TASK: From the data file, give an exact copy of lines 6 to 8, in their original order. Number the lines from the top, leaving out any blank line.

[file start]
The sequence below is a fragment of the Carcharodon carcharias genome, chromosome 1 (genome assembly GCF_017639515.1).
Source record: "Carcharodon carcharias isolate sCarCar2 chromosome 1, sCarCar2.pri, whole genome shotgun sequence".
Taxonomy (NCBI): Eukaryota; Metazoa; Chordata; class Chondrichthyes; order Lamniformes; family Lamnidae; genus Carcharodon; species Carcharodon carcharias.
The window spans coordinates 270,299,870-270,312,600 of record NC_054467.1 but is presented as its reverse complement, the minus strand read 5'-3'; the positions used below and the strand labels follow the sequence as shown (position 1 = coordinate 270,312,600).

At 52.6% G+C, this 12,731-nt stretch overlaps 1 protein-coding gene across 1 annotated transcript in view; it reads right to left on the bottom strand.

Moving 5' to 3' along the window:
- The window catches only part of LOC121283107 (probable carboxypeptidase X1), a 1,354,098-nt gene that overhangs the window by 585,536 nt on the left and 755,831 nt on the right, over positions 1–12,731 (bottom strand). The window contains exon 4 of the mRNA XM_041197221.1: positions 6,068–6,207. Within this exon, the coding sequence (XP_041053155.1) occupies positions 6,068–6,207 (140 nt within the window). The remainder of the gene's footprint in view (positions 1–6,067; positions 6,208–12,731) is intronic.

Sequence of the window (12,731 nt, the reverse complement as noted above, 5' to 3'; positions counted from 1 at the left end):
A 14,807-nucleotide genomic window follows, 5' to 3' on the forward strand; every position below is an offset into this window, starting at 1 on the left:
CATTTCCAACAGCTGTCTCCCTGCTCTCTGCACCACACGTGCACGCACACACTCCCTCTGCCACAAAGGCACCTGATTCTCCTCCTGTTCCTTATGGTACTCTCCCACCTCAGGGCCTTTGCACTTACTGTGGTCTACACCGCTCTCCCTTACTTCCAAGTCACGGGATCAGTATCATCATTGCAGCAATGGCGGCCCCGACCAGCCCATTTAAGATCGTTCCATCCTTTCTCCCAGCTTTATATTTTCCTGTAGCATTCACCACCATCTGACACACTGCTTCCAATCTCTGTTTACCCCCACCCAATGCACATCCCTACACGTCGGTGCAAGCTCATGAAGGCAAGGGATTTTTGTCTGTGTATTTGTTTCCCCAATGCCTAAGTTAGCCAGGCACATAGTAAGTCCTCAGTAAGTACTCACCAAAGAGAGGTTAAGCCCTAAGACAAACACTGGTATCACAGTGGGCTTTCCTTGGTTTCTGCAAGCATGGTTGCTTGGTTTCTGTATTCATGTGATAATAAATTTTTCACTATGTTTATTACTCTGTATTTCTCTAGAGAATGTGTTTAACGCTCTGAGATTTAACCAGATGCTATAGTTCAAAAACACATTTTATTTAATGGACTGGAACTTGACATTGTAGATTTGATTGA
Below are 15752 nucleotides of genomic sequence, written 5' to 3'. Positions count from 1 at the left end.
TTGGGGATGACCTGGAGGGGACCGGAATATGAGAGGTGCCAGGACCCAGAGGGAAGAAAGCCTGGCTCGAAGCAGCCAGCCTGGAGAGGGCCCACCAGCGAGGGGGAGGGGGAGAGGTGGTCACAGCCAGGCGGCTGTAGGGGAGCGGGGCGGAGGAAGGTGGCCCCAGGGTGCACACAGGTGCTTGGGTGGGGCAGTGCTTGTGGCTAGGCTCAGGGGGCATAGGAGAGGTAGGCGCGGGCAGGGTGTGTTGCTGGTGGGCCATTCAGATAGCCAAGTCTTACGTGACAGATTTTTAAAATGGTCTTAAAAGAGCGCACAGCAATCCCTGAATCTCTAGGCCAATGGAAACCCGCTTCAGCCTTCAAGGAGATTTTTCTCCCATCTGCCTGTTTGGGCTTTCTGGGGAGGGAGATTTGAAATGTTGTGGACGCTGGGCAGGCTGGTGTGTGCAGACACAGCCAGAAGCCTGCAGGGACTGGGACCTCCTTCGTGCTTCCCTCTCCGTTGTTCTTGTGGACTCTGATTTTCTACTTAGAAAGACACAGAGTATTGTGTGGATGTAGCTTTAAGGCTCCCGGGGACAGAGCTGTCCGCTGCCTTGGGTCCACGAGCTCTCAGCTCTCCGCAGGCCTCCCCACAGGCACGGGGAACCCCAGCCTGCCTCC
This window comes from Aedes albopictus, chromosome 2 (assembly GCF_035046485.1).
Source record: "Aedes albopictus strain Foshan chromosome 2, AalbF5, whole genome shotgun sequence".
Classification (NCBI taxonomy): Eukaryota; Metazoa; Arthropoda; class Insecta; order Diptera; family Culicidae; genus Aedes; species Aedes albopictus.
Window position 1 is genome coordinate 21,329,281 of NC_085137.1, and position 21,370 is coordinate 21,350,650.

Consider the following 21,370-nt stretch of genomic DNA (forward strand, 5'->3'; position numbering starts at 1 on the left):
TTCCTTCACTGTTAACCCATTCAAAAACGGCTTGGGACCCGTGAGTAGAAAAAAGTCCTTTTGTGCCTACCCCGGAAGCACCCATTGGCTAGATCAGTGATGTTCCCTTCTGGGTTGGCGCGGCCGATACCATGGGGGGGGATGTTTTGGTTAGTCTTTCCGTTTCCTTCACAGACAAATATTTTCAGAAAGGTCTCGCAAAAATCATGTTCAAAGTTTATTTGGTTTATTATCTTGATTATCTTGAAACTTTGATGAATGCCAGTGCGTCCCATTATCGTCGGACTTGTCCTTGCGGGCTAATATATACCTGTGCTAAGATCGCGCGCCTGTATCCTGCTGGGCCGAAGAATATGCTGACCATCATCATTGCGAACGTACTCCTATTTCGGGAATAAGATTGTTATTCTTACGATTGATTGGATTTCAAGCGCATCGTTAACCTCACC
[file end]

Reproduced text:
Moving 5' to 3' along the window:
- The window catches only part of LOC121283107 (probable carboxypeptidase X1), a 1,354,098-nt gene that overhangs the window by 585,536 nt on the left and 755,831 nt on the right, over positions 1–12,731 (bottom strand). The window contains exon 4 of the mRNA XM_041197221.1: positions 6,068–6,207. Within this exon, the coding sequence (XP_041053155.1) occupies positions 6,068–6,207 (140 nt within the window). The remainder of the gene's footprint in view (positions 1–6,067; positions 6,208–12,731) is intronic.

Sequence of the window (12,731 nt, the reverse complement as noted above, 5' to 3'; positions counted from 1 at the left end):